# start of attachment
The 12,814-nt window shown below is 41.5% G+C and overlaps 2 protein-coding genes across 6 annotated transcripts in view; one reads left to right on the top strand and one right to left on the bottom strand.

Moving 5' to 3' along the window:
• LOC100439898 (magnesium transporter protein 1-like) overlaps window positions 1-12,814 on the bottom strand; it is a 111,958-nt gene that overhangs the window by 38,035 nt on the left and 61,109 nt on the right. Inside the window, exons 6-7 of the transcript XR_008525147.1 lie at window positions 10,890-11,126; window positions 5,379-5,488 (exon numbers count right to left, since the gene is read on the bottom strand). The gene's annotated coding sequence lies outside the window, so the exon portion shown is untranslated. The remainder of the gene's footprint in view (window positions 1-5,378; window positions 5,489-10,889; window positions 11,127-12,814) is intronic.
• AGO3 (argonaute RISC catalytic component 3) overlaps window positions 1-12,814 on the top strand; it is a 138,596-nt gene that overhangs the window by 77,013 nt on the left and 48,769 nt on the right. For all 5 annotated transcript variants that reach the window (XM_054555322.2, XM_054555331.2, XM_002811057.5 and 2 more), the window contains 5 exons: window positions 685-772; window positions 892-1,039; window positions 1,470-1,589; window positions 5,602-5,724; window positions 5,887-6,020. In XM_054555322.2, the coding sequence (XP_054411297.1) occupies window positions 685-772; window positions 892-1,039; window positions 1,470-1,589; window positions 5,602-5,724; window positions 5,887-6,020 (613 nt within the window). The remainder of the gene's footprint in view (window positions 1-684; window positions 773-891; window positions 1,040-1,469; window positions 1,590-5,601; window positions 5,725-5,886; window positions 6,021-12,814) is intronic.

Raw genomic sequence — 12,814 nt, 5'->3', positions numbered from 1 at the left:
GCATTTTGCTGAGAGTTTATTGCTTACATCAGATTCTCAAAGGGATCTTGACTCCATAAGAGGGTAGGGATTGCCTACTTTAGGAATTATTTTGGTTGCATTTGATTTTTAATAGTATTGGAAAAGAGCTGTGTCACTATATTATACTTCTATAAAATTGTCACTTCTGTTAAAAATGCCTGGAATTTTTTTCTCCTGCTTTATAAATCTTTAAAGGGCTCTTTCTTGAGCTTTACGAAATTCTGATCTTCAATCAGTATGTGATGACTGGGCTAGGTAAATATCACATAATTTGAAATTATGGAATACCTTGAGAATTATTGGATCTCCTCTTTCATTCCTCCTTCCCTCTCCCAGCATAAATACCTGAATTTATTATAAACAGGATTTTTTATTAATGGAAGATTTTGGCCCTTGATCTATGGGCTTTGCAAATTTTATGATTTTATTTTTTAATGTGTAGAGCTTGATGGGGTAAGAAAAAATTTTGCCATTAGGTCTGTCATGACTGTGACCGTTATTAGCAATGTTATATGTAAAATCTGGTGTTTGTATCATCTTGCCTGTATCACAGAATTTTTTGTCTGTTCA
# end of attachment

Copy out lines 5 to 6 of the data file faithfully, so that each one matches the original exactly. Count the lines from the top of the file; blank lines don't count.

Raw genomic sequence — 12,814 nt, 5'->3', positions numbered from 1 at the left:
GCATTTTGCTGAGAGTTTATTGCTTACATCAGATTCTCAAAGGGATCTTGACTCCATAAGAGGGTAGGGATTGCCTACTTTAGGAATTATTTTGGTTGCATTTGATTTTTAATAGTATTGGAAAAGAGCTGTGTCACTATATTATACTTCTATAAAATTGTCACTTCTGTTAAAAATGCCTGGAATTTTTTTCTCCTGCTTTATAAATCTTTAAAGGGCTCTTTCTTGAGCTTTACGAAATTCTGATCTTCAATCAGTATGTGATGACTGGGCTAGGTAAATATCACATAATTTGAAATTATGGAATACCTTGAGAATTATTGGATCTCCTCTTTCATTCCTCCTTCCCTCTCCCAGCATAAATACCTGAATTTATTATAAACAGGATTTTTTATTAATGGAAGATTTTGGCCCTTGATCTATGGGCTTTGCAAATTTTATGATTTTATTTTTTAATGTGTAGAGCTTGATGGGGTAAGAAAAAATTTTGCCATTAGGTCTGTCATGACTGTGACCGTTATTAGCAATGTTATATGTAAAATCTGGTGTTTGTATCATCTTGCCTGTATCACAGAATTTTTTGTCTGTTCA